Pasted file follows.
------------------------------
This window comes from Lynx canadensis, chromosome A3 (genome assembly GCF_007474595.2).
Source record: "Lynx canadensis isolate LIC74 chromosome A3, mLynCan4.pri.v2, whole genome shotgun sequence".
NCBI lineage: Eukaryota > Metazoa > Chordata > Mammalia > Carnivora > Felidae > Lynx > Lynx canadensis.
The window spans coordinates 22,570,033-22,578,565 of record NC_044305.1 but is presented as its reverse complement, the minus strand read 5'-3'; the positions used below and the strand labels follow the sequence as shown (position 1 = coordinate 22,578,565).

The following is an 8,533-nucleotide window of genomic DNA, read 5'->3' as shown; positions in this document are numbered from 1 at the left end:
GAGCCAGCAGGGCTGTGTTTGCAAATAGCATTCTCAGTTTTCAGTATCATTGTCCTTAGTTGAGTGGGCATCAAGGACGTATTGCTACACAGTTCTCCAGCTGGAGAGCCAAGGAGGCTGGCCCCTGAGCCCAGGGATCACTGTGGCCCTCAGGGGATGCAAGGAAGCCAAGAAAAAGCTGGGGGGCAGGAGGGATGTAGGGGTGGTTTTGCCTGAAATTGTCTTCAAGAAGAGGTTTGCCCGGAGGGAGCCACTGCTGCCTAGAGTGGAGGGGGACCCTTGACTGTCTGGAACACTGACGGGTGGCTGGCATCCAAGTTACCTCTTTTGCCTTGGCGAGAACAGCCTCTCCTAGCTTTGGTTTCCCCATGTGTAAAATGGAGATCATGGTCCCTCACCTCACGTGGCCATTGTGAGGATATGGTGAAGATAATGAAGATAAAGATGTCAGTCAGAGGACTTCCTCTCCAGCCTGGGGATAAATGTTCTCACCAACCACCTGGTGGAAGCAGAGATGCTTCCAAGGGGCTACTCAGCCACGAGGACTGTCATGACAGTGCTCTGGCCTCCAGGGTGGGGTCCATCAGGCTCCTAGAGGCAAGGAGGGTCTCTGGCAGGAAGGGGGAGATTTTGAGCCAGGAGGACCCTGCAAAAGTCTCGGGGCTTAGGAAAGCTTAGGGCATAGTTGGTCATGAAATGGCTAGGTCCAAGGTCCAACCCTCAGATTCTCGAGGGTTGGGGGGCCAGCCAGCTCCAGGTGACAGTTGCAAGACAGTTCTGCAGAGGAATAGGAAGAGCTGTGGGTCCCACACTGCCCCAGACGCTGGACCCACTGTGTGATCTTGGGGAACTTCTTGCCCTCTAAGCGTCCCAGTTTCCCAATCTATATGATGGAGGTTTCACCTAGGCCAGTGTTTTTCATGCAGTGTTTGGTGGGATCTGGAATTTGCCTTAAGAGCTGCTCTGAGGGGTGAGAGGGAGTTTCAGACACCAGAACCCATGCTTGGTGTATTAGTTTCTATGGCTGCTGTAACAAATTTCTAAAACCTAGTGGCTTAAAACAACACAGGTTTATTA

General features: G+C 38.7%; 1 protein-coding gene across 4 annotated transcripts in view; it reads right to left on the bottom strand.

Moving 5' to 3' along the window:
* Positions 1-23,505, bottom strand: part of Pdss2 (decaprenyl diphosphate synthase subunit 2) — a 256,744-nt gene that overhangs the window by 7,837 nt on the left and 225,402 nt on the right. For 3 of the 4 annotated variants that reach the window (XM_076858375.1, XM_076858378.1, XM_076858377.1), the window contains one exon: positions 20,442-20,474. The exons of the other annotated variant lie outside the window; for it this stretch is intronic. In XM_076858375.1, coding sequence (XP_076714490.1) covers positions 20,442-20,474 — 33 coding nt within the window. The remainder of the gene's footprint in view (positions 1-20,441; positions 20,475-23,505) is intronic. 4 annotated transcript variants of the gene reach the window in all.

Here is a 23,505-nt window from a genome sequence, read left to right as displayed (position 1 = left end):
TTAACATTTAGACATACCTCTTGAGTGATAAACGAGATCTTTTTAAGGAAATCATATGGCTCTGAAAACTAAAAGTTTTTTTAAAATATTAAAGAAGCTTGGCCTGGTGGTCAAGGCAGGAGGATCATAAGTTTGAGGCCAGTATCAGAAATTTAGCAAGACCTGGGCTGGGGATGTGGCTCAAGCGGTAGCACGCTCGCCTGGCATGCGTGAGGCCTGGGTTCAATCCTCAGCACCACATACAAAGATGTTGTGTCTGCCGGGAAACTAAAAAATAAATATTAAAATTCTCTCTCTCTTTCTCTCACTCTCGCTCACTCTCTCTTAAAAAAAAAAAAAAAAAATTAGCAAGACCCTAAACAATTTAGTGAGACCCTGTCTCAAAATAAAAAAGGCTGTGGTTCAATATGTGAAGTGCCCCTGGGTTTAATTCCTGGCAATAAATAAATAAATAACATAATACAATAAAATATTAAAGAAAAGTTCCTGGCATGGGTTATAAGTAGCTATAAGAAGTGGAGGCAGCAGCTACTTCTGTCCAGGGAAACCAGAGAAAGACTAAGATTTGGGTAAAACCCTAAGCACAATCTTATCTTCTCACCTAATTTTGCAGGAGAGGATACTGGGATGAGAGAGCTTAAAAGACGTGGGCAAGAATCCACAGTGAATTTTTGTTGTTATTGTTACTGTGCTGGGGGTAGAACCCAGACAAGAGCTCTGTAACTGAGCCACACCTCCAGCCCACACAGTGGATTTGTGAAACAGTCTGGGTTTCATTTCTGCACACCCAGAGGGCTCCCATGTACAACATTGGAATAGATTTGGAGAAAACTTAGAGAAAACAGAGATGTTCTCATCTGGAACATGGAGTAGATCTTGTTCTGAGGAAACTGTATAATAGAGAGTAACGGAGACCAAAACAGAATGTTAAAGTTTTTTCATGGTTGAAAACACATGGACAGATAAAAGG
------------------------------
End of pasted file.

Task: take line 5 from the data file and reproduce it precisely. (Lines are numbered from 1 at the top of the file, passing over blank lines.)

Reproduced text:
The following is an 8,533-nucleotide window of genomic DNA, read 5'->3' as shown; positions in this document are numbered from 1 at the left end: